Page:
RALEIGH, N.C. (Christian Examiner) – The North Carolina General Assembly has passed a bill that will place a statue of evangelist Billy Graham in the National Statuary Hall of the U.S. Capitol, if the selection is approved by a congressional committee.
In April, the North Carolina House passed House Bill 540, a bill recognizing Graham's legacy of preaching to 215 million people in more than 185 countries and territories and as many as 2.2 billion through television. The bill was passed by the Senate last week.
The bill also states Graham has been "a renowned humanitarian and philanthropist," counseled a dozen U.S. presidents, and participated in nine presidential inaugurations.
"Reverend Graham has also counseled world leaders and has participated in many historic occasions, and has been called upon as the 'nation's pastor' during times of national crisis," the bill reads.
Despite supporters' insistence that Graham is a universally beloved figure, he has a checkered history, including anti-Semitism, disdain for atheists, and other alienating and divisive views. Further, he is a religious figure who has no other redeeming secular achievements (such as Martin Luther King, Jr.).
A Wisconsin-based atheist group, however, is arguing that North Carolina Gov. Pat McCrory should veto the selection because it is just as divisive as the original statue Graham's likeness would replace – former North Carolina governor and confirmed white supremacist Charles Aycock.
The Freedom from Religion Foundation (FFRF) issued a statement Sept. 22 that said the group applauded efforts to replace the statue of Aycock, but it said replacing it with a statue of the evangelist – no matter how well known – "only swaps one divisive figure for another. North Carolina has far more worthy candidates."
"Despite supporters' insistence that Graham is a universally beloved figure, he has a checkered history, including anti-Semitism, disdain for atheists, and other alienating and divisive views. Further, he is a religious figure who has no other redeeming secular achievements (such as Martin Luther King, Jr.)," the statement said.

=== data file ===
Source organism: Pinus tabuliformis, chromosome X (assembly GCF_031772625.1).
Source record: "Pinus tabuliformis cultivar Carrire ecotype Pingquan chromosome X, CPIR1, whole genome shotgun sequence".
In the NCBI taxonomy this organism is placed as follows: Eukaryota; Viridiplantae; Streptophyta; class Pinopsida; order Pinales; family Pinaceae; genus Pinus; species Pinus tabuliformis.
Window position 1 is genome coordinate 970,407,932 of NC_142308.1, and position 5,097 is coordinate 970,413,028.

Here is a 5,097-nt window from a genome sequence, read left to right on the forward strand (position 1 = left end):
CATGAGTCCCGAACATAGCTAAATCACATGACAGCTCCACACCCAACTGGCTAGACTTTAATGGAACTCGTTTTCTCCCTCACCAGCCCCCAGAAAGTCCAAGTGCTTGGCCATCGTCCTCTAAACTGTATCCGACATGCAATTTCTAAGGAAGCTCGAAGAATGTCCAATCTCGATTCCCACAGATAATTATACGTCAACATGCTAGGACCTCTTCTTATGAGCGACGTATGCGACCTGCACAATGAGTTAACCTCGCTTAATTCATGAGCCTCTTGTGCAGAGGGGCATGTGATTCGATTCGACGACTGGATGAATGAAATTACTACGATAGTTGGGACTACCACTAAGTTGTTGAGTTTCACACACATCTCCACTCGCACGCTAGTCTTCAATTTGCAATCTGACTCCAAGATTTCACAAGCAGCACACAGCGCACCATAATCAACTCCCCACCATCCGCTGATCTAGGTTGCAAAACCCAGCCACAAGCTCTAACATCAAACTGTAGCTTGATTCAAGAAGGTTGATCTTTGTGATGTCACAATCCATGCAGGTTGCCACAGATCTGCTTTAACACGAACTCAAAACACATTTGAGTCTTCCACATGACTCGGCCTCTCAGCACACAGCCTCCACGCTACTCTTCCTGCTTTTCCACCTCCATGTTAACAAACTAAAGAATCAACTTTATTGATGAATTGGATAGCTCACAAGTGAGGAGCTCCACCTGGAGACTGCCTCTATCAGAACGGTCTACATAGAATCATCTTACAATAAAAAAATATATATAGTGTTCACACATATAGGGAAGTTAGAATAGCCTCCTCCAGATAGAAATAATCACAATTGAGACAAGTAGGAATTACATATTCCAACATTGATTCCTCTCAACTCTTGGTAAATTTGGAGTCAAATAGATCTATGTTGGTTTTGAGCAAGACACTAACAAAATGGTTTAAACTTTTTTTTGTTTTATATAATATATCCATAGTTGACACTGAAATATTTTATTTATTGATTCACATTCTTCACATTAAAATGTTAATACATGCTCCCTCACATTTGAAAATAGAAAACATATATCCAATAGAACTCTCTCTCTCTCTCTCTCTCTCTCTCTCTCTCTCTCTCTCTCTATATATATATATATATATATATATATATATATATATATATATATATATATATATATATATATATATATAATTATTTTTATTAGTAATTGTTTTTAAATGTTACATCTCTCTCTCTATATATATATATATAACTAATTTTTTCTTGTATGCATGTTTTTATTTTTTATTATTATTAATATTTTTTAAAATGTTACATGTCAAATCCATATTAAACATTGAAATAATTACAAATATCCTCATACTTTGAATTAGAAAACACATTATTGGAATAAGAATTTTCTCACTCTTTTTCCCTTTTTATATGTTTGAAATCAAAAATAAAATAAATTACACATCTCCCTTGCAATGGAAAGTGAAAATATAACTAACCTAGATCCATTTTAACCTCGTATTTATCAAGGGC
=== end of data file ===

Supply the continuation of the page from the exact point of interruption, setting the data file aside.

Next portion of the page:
Among the figures FFRF believes would be suitable substitutes for Graham are poet Maya Angelou -- since only nine of the 100 statues in the hall are female -- or the black civil rights lawyer Julius Chambers.
In April, when the North Carolina House first passed its bill authorizing the statue of Graham, FFRF's co-president Laurie Annie Gaylor wrote a letter to Gov. McCrory decrying the choice.
"It must be recognized," Gaylor wrote, "that choosing one of Christianity's most well-known figureheads to symbolize a secular state inevitably sends a message of exclusion and religious endorsement."
"Billy Graham is indeed a well-known North Carolina citizen, but fame alone is not enough to be honored as a symbol of the state in the National Statuary Hall Collection. Rather, a worthy candidate should represent the values of tolerance, honesty, open-mindedness, and inclusivity, not exclusivity."
According to guidelines for the National Statuary Hall, a person's statue can only be installed posthumously. A state may place two statues, each representing "a citizen of the United States ... illustrious for historic renown and for distinguished civic or military services." The rules also allow states to make changes to the statues in the hall.
The North Carolina bill creates a seven-member panel to identify a sculptor for the statue of Graham. One member of the panel will be a representative from the Billy Graham Evangelistic Association.